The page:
During the summer which followed, Tris was much at home. Mr. Arundel did not go to Norway; he was in London with the lady whom he intended to marry, until the end of the season, and afterward frequently at her country home in Devonshire. Tris had then his opportunity and he did not neglect it. But he was an impulsive young man, and very often lost the ground on Monday that he had gained on Sunday. All of love's fitful fevers and chills tormented him, and then he tormented Denas. He was jealous of every moment of her time, of every kind word and look she bestowed on others. The school offended, the children irritated his conception of his own rights. He was as thoroughly unreasonable and Denas as thoroughly contradictory as was necessary for the most tantalising of love affairs.
About the beginning of the summer, just before the pilchard season, Jacob Trenager died. He was a Pentrath man, and of course "went home" for his burying. It did not seem an event likely to affect the lives of Tris and Denas, and yet it did have a very pleasant influence upon their future. In some far-back generation a Trenager had saved the life of an Arundel, and ever since, when any adult of one family was buried an adult of the other threw the first earth upon the coffin, in token of their remembrance and of their friendship. Mr. Arundel was aware of the tradition, and he desired to perpetuate it. He was, perhaps, actuated by some religious respect for the customs and feelings of his ancestors; he was, undoubtedly, considerate of the fact that he had just bought a valuable estate in the midst of these old clannish fisher-folk, and well aware that such a trifling concession to their prejudices might in a future Parliamentary struggle be of preponderating value to him.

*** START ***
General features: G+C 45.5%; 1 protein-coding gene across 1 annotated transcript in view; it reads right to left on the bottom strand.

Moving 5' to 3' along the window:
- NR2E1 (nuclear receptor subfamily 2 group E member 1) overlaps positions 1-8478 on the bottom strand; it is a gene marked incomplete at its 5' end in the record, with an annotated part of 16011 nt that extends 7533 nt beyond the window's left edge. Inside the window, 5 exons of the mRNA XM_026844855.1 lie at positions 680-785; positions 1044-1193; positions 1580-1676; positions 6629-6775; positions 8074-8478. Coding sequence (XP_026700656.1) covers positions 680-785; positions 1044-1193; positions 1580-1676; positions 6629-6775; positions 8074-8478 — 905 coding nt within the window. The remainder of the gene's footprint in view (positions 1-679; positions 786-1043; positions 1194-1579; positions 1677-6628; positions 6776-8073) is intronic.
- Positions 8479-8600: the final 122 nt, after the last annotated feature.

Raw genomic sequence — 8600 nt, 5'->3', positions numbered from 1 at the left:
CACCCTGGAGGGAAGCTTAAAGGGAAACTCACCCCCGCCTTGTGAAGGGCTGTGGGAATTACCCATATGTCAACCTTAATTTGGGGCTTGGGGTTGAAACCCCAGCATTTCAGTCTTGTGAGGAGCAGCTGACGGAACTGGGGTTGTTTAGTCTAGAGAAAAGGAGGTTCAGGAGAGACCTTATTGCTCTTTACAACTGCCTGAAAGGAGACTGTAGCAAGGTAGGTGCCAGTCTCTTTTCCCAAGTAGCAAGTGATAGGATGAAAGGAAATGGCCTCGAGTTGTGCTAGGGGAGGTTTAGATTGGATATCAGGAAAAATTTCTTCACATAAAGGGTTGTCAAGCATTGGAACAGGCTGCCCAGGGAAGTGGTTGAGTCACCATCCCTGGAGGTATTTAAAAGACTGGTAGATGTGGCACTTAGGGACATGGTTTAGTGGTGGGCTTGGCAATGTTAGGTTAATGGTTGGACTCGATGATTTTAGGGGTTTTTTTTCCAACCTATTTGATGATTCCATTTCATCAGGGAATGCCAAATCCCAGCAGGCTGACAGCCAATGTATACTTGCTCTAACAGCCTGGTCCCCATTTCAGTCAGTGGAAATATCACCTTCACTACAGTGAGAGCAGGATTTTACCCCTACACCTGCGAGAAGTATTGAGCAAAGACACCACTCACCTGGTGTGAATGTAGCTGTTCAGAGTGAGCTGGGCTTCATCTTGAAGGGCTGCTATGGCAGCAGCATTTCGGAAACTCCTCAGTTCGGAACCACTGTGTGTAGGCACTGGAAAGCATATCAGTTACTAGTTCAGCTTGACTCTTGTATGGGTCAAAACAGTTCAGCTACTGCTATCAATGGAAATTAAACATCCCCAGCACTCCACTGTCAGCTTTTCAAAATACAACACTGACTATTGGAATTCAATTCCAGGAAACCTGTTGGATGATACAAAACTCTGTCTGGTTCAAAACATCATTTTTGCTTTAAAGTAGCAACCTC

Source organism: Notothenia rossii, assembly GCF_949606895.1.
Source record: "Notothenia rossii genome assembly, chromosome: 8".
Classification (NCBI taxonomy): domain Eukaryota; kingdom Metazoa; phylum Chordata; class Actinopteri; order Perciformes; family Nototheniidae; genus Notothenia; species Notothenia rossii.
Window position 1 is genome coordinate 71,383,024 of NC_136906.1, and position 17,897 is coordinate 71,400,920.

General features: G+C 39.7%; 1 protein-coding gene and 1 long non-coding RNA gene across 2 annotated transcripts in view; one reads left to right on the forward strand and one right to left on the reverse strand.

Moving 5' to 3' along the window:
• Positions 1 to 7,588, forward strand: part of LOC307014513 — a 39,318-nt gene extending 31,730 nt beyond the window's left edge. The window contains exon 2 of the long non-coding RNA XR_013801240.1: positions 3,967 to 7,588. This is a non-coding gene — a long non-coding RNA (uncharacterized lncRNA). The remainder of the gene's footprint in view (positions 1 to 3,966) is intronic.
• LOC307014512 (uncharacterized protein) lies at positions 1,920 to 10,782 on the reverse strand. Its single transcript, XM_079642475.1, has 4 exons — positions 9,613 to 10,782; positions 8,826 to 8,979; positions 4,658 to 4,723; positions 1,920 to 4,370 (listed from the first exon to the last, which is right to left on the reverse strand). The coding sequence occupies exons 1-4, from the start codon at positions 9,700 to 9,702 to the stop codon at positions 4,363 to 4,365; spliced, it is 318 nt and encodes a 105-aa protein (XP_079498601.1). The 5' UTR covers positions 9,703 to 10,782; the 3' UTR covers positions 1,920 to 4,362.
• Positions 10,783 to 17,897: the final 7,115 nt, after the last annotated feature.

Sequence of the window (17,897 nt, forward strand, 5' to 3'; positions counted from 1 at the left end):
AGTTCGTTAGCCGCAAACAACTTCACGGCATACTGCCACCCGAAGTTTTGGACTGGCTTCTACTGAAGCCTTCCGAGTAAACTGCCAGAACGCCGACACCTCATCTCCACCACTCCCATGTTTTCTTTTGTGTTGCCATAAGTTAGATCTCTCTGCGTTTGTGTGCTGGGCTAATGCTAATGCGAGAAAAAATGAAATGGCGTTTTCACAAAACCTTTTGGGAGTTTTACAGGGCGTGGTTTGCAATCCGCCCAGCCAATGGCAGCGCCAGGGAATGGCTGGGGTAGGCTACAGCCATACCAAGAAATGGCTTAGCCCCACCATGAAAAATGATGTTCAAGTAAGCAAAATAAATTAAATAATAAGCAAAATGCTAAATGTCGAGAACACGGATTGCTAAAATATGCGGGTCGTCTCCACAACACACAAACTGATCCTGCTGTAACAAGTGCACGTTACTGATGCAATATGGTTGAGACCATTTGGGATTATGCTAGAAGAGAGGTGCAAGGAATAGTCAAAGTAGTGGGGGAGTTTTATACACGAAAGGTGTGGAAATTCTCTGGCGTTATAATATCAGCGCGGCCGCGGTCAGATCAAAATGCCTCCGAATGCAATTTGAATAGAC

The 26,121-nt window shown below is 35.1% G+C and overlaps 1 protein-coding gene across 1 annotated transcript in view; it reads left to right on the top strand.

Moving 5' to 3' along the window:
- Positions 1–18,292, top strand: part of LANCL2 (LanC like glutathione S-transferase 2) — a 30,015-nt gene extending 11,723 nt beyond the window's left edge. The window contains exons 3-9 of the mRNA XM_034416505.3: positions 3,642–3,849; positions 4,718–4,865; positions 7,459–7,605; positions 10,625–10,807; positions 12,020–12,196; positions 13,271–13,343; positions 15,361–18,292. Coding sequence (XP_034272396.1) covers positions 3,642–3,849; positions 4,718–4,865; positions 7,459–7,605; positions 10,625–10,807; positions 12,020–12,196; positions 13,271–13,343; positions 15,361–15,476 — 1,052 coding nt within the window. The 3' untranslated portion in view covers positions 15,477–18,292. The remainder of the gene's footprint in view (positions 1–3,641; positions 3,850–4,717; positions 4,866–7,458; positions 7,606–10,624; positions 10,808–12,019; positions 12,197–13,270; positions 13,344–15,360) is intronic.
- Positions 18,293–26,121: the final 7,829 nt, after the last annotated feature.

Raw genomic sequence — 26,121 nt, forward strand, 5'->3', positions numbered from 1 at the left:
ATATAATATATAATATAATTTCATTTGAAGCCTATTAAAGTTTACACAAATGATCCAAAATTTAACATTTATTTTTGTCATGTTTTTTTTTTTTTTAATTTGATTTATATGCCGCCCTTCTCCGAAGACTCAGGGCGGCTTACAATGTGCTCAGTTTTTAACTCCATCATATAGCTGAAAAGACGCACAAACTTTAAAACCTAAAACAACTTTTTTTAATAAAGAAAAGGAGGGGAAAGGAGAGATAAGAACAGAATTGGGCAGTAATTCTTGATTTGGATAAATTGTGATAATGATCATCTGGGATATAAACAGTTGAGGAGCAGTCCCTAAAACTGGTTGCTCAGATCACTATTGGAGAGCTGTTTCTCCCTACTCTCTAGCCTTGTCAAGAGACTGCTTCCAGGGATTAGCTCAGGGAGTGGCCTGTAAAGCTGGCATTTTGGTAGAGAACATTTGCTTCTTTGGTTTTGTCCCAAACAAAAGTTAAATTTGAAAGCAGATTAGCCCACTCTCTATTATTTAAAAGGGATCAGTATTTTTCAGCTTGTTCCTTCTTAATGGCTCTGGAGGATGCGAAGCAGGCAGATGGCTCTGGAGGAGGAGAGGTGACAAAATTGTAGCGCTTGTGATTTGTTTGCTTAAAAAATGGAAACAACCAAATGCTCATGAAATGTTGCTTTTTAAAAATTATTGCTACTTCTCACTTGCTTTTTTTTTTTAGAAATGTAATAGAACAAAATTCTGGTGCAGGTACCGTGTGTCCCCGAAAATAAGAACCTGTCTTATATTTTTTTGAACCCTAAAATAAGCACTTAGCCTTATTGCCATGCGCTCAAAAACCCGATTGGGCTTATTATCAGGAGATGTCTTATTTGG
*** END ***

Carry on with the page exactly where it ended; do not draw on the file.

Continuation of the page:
So, in accord with his expressed desire, Trenager's funeral was observed with all the ancient ceremonies. His mates from the numerous villages around carried him all the way on his bier to Pentrath; carried him by the sea-shore, singing hymns as they went. A great crowd of men and women were in the procession, and the old church at Pentrath was full to overflowing. Jacob's forefathers for centuries back lay in Pentrath church-yard, and there were old people living in the town who remembered Jacob casting the first earth on the present Mr. Arundel's father's coffin, and who wondered whether the son would do the same kindness for the fisherman.
The day after Jacob's death it was noticed in St. Penfer that a strange gentleman called upon Denas, and that Denas went up the cliff-breast with him and remained in the church town for the greater part of the day. And for the next two days the same thing occurred. Probably John and Joan knew the meaning of these visits, but they said nothing in response to the numerous "I wonders" of their acquaintances. However, on the day of the funeral the secret was made evident. The strange gentleman was the organist of Pentrath church, and his visit to Denas was made to induce her to sing a portion of the funeral service; and St. Penfer being nearer than Pentrath, they had gone to St. Penfer church to practise.